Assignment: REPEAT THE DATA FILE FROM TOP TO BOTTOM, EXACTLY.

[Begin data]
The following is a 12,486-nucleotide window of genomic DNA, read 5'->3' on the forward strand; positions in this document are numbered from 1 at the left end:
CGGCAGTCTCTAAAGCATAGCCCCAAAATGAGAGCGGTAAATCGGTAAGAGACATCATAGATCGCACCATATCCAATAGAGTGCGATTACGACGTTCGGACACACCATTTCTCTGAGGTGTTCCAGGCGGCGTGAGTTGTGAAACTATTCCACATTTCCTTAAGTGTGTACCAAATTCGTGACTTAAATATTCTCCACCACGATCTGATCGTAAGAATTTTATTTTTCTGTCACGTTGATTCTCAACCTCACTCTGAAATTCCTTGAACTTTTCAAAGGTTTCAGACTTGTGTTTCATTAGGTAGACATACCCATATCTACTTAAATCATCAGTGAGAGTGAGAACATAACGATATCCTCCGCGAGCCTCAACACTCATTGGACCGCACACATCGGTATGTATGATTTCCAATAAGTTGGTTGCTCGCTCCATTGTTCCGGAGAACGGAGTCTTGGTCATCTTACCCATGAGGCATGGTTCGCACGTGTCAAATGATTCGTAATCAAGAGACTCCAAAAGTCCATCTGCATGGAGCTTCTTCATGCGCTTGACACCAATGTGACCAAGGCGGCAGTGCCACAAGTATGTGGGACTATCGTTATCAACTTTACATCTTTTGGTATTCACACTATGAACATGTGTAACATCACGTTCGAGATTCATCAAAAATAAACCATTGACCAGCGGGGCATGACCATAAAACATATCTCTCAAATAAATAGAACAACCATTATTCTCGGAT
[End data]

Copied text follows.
The following is a 12,486-nucleotide window of genomic DNA, read 5'->3' on the forward strand; positions in this document are numbered from 1 at the left end:
CGGCAGTCTCTAAAGCATAGCCCCAAAATGAGAGCGGTAAATCGGTAAGAGACATCATAGATCGCACCATATCCAATAGAGTGCGATTACGACGTTCGGACACACCATTTCTCTGAGGTGTTCCAGGCGGCGTGAGTTGTGAAACTATTCCACATTTCCTTAAGTGTGTACCAAATTCGTGACTTAAATATTCTCCACCACGATCTGATCGTAAGAATTTTATTTTTCTGTCACGTTGATTCTCAACCTCACTCTGAAATTCCTTGAACTTTTCAAAGGTTTCAGACTTGTGTTTCATTAGGTAGACATACCCATATCTACTTAAATCATCAGTGAGAGTGAGAACATAACGATATCCTCCGCGAGCCTCAACACTCATTGGACCGCACACATCGGTATGTATGATTTCCAATAAGTTGGTTGCTCGCTCCATTGTTCCGGAGAACGGAGTCTTGGTCATCTTACCCATGAGGCATGGTTCGCACGTGTCAAATGATTCGTAATCAAGAGACTCCAAAAGTCCATCTGCATGGAGCTTCTTCATGCGCTTGACACCAATGTGACCAAGGCGGCAGTGCCACAAGTATGTGGGACTATCGTTATCAACTTTACATCTTTTGGTATTCACACTATGAACATGTGTAACATCACGTTCGAGATTCATCAAAAATAAACCATTGACCAGCGGGGCATGACCATAAAACATATCTCTCAAATAAATAGAACAACCATTATTCTCGGAT